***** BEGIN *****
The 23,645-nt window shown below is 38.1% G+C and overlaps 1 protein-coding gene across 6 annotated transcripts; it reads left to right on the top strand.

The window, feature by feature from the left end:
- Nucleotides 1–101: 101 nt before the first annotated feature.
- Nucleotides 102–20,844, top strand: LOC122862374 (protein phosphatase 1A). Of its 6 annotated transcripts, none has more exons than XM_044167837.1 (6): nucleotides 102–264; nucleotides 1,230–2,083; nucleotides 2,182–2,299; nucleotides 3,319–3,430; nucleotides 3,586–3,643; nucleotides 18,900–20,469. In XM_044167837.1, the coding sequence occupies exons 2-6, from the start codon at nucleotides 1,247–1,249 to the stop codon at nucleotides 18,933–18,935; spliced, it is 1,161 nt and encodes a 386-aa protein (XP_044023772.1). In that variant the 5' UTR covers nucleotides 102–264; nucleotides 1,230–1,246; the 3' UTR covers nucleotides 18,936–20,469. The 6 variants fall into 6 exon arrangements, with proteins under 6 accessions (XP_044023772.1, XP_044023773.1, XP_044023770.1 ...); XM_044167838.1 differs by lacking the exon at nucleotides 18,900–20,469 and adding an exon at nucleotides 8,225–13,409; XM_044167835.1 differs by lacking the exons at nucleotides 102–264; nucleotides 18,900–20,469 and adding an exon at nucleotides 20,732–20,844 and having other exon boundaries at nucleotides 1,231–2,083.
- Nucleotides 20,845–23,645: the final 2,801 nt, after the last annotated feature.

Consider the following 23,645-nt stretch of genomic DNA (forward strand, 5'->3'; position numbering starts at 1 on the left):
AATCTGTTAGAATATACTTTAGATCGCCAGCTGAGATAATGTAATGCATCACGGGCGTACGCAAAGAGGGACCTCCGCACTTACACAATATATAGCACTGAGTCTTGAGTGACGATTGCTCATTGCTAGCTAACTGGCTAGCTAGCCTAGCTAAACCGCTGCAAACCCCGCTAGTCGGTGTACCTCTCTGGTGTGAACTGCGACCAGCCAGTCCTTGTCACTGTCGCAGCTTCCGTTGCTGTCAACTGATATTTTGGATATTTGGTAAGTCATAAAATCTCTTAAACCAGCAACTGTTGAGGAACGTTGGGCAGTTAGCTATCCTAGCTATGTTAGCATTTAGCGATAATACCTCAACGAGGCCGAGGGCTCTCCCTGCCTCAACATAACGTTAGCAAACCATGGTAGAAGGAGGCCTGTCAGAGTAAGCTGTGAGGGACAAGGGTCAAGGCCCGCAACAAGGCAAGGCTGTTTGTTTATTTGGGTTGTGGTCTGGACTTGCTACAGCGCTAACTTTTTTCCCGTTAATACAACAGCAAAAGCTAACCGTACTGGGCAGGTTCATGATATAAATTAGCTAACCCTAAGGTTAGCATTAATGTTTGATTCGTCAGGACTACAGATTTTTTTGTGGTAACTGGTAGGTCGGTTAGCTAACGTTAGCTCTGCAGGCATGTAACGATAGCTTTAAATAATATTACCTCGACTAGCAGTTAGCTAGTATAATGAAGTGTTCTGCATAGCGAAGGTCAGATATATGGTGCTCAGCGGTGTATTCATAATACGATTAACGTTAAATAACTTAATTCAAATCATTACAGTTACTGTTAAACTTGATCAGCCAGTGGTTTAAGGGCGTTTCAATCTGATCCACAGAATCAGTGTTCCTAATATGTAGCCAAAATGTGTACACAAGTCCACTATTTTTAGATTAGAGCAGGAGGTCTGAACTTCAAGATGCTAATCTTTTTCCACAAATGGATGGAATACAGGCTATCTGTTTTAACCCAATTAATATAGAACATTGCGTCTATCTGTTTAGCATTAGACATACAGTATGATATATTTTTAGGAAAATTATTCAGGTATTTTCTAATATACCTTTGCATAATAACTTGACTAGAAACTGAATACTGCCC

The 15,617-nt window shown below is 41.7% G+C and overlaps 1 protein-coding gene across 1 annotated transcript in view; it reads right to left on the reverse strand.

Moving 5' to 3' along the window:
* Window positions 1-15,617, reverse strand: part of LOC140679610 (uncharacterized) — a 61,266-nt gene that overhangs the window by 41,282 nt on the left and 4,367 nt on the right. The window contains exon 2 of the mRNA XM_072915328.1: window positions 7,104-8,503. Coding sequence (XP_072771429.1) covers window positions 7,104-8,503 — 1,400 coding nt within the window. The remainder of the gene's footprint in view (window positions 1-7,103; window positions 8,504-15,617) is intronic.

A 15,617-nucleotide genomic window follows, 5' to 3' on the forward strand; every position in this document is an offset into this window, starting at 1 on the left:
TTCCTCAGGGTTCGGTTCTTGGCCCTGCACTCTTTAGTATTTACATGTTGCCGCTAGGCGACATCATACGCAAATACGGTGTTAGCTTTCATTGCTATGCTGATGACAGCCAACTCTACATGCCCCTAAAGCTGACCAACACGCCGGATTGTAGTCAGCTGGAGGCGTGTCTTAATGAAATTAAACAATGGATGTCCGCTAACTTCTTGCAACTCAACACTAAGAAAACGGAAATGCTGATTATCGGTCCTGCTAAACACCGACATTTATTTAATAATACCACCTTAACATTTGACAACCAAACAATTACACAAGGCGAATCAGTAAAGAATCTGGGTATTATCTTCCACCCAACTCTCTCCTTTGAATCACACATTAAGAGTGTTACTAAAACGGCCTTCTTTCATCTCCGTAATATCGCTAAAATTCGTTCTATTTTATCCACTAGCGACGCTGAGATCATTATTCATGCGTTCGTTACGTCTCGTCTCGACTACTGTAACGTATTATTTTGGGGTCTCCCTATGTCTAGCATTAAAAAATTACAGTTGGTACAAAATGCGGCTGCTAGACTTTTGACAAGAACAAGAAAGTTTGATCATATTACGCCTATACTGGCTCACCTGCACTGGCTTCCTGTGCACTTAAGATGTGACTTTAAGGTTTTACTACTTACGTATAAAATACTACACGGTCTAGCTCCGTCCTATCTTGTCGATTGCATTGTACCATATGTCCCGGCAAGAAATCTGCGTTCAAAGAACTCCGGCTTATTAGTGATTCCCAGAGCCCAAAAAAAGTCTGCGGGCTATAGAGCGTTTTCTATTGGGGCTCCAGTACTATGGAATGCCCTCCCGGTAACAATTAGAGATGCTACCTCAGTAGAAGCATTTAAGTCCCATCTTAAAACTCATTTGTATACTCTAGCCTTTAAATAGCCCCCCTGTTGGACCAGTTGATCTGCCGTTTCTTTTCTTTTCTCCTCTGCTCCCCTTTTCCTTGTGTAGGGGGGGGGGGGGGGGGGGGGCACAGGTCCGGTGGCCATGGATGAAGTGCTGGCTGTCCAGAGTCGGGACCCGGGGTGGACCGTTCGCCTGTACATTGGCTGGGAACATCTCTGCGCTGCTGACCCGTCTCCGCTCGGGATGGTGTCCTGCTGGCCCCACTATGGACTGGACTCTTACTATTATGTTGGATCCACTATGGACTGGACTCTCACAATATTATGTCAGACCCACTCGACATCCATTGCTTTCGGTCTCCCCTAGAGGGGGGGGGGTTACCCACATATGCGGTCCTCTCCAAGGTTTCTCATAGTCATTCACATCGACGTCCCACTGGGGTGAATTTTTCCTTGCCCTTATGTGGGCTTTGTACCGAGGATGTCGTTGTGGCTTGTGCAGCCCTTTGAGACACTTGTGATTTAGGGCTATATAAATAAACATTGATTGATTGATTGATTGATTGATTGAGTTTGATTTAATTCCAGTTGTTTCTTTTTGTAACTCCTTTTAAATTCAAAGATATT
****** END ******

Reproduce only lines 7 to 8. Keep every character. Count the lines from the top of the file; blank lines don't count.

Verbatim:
AATCTGTTAGAATATACTTTAGATCGCCAGCTGAGATAATGTAATGCATCACGGGCGTACGCAAAGAGGGACCTCCGCACTTACACAATATATAGCACTGAGTCTTGAGTGACGATTGCTCATTGCTAGCTAACTGGCTAGCTAGCCTAGCTAAACCGCTGCAAACCCCGCTAGTCGGTGTACCTCTCTGGTGTGAACTGCGACCAGCCAGTCCTTGTCACTGTCGCAGCTTCCGTTGCTGTCAACTGATATTTTGGATATTTGGTAAGTCATAAAATCTCTTAAACCAGCAACTGTTGAGGAACGTTGGGCAGTTAGCTATCCTAGCTATGTTAGCATTTAGCGATAATACCTCAACGAGGCCGAGGGCTCTCCCTGCCTCAACATAACGTTAGCAAACCATGGTAGAAGGAGGCCTGTCAGAGTAAGCTGTGAGGGACAAGGGTCAAGGCCCGCAACAAGGCAAGGCTGTTTGTTTATTTGGGTTGTGGTCTGGACTTGCTACAGCGCTAACTTTTTTCCCGTTAATACAACAGCAAAAGCTAACCGTACTGGGCAGGTTCATGATATAAATTAGCTAACCCTAAGGTTAGCATTAATGTTTGATTCGTCAGGACTACAGATTTTTTTGTGGTAACTGGTAGGTCGGTTAGCTAACGTTAGCTCTGCAGGCATGTAACGATAGCTTTAAATAATATTACCTCGACTAGCAGTTAGCTAGTATAATGAAGTGTTCTGCATAGCGAAGGTCAGATATATGGTGCTCAGCGGTGTATTCATAATACGATTAACGTTAAATAACTTAATTCAAATCATTACAGTTACTGTTAAACTTGATCAGCCAGTGGTTTAAGGGCGTTTCAATCTGATCCACAGAATCAGTGTTCCTAATATGTAGCCAAAATGTGTACACAAGTCCACTATTTTTAGATTAGAGCAGGAGGTCTGAACTTCAAGATGCTAATCTTTTTCCACAAATGGATGGAATACAGGCTATCTGTTTTAACCCAATTAATATAGAACATTGCGTCTATCTGTTTAGCATTAGACATACAGTATGATATATTTTTAGGAAAATTATTCAGGTATTTTCTAATATACCTTTGCATAATAACTTGACTAGAAACTGAATACTGCCC

The 15,617-nt window shown below is 41.7% G+C and overlaps 1 protein-coding gene across 1 annotated transcript in view; it reads right to left on the reverse strand.